The plague-swarm proceeded onwards; and the Podolian saw how the trees, the bushes, the owls, the screech-owls, assuming tall shapes, increased the multitude, the terrible harbinger of a frightful death. He fell down powerless, and when in the morning the warmth of the sun awoke him, the vessels that he had brought with him were smashed and broken, the clothes torn to rags, the provisions spoilt.

He perceived that no one but the plague-swarm had done him all this mischief, and, thanking God that he had at any rate escaped with life, proceeded further to seek shelter and food.

The Plague Maiden


Because the evil plague was still rampant, all the villages were desolate; the roosters had all lost their voices -- not a one of them could crow. The watch-dogs could no longer bark as before. But they could smell the ghost and see it from afar. Then they would growl and attempt to attack it. The plague maiden teased them with truly malicious joy.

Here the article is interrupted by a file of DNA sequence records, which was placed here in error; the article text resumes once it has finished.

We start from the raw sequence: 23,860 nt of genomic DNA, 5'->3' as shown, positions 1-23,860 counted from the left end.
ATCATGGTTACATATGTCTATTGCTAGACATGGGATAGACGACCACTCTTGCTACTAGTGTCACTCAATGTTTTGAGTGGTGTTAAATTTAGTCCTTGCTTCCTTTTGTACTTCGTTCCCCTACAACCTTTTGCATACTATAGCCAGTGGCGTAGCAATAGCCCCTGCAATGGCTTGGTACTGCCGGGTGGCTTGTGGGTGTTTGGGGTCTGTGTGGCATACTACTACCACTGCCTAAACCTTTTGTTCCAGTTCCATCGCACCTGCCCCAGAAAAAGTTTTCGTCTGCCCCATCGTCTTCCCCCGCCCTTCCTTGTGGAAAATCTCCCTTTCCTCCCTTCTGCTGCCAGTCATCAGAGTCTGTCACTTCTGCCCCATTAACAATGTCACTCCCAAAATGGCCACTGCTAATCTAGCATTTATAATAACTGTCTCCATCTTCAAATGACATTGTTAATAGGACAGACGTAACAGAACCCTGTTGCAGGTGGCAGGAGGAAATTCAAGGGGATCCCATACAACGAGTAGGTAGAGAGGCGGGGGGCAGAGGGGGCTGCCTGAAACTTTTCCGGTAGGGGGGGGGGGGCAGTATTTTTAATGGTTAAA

A lad was asleep atop a tall haystack, and next to him stood a ladder. The moon shone brightly that night, and all was still. Suddenly a mighty roar was heard from the distance, as though carried by the wind. At the same time one recognized the angry growling and howling of the dogs. The lad stood up, and to his fear he saw a tall, white figure, dressed in white and with flowing hair, rushing toward him. A long, high fence was in the way, but the tall female figure jumped over it with one leap, then climbed up the ladder.

Now safe from the dogs, she pointed a foot at them, and teasing the angry pack she called out again and again: "Look out, look out, the foot! Look out, look out, the foot!"

The lad recognized the terrible maiden at once. He carefully approached the top rung, and with all his might pushed against the ladder. The tall female figure fell down, and the dogs attacked her. She threatened revenge and then disappeared.

The lad did not die. However, for the rest of his life he would stick one foot out and repeat the maiden's words: "Look out, look out, the foot! Look out, look out, the foot!"


The Russians, Serbs, and Poles -- like the Slovaks and Lithuanians -- perceive the plague in the form of a maiden. In Serbia and Slovenia this maiden is named Kuga.